Mercer Helping NASA Build A Better Robot
November 13, 2006

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TELEGRAPH STAFF WRITER

 

The project resembles something made with Tinkertoys - rods connected together by washers - but it's much more complex.

These rods and washers - called struts and nodes - are part of a robot being developed by NASA to explore the terrain of other planets. The struts can get longer or shorter, allowing the robot to explore places that current robots can't.

The job of two Mercer University students and a professor is to figure out how to control the robot.

"There are lots of engineering issues with this," said Philip Olivier, a professor of electrical and computer engineering at Mercer. "Each strut has to move in a way that is coordinated with some other strut. Otherwise, it will jam."

Other robots use wheels or tracks to move, but they can't perform certain tasks, such as navigating across a gully or climbing up a chimney, he said.

By being able to expand certain legs and shorten other ones on this robot, scientists can make it roll or climb.

This summer, Olivier and two students, junior Bryan Solomon and senior Lauren Janelle, spent 10 weeks at Goddard Space Flight Center in Maryland working on the project.

Olivier said they're still working on the control system, but it's difficult because they don't have access to the same software they had during the summer. They have paper and pencil designs and computer simulations, but they have not actually implemented and experimented on it yet.

In the meantime, Janelle, an electrical engineering major, has made the work part of her senior design project.

"I'm working with a team, and we are pretty much trying to make a smaller version of what we were working on this summer," she said.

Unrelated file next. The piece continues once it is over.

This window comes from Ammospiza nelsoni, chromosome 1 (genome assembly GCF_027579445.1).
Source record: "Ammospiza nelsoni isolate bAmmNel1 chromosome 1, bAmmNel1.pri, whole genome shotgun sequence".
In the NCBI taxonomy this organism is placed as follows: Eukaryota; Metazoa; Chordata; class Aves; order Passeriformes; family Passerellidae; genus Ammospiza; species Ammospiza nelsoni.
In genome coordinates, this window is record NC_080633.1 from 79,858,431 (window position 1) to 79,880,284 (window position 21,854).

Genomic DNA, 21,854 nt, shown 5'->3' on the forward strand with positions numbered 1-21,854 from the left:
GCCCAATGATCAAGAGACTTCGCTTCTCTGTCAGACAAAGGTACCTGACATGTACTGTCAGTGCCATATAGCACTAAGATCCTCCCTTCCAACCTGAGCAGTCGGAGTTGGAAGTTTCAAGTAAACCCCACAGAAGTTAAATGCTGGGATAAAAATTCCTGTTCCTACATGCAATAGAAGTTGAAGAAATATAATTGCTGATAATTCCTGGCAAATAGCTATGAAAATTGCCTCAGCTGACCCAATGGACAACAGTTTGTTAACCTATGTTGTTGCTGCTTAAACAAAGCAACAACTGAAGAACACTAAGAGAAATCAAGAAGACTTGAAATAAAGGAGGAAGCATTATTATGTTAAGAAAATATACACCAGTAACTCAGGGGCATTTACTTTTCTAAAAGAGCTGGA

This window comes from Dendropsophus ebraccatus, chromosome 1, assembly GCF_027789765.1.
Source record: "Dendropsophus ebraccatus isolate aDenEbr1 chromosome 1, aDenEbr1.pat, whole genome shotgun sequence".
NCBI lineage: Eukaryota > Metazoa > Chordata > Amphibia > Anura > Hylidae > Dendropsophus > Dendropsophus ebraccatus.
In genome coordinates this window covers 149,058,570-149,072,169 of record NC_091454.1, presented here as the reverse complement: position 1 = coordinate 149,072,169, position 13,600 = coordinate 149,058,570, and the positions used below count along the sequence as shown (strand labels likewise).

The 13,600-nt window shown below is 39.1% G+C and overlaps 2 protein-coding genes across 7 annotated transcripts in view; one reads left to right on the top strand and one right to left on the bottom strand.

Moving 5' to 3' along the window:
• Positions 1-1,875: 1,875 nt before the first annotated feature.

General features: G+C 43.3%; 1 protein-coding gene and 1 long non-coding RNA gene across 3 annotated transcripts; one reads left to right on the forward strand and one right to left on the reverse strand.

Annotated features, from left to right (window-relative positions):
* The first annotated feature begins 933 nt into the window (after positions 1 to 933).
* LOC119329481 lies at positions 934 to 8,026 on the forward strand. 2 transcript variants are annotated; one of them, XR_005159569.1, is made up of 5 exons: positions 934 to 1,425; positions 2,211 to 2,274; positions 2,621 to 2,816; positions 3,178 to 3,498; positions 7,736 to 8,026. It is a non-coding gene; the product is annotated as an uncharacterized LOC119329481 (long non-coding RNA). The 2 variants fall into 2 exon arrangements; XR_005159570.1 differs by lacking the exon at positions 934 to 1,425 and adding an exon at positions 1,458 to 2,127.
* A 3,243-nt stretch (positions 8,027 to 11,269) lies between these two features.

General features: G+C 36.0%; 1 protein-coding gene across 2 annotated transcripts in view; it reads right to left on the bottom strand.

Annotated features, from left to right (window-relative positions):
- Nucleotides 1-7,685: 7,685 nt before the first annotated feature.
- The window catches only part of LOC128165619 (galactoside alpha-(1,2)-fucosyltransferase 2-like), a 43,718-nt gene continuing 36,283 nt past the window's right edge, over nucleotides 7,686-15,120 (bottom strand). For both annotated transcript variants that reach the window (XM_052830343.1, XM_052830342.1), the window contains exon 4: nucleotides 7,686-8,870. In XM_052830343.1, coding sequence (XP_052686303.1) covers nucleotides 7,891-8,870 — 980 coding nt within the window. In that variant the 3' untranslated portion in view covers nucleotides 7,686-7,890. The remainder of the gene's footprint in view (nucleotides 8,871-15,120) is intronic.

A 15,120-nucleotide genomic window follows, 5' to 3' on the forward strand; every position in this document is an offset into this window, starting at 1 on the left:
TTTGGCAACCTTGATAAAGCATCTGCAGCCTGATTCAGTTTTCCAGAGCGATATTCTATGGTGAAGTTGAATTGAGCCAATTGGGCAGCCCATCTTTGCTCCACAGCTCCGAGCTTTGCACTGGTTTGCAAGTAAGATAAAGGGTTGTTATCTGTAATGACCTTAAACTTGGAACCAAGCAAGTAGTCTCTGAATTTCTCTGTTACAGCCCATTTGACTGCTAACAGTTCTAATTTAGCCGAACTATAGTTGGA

The one at NASA is complicated and has a lot of pieces, she said. She wants to make a small-scale robot that works the same way and whose functions can be applied to the big robot.

"It was getting so complicated by the end of the summer trying to make it work," Janelle said. "We thought this was a good answer to that."

She said she would like to work at Goddard again next summer, because her summer experience there went so well.

"It was really reassuring to know that I can actually do engineering work because it was kind of the first real internship I had," she said.

Solomon, also an electrical engineering major, said it was good to be able to explore the engineering industry.

"It was pretty awesome because you had real engineers there, and you could go and talk to other people and draw on their knowledge."

The work was part of a program with NASA's Exploration Systems Mission Directorate that brought together about 200 students and professors from across the country. The Mercer team worked with students from Hope College in Michigan, Olivier said.

"The whole purpose of this project is to develop a long-term relationship between NASA and the university, so that engineering students will come out knowing what kind of things NASA needs," he said.

Representatives from the administration are supposed to come to Mercer this year.

"Hopefully when NASA comes, they will be not only looking around to see what we're doing, ... but also they'll come and try to encourage other students to apply for this kind of program or think about NASA as an employer," he said.

Olivier has worked with NASA before, but this was the first year students had to be an integral part of the research.

NASA can't guarantee the students' products will be used in space, but the administration is "keenly interested in nurturing the next generation of scientists and engineers," Beth Dickey, a NASA media relations specialist, wrote in an e-mail.

 


 

 

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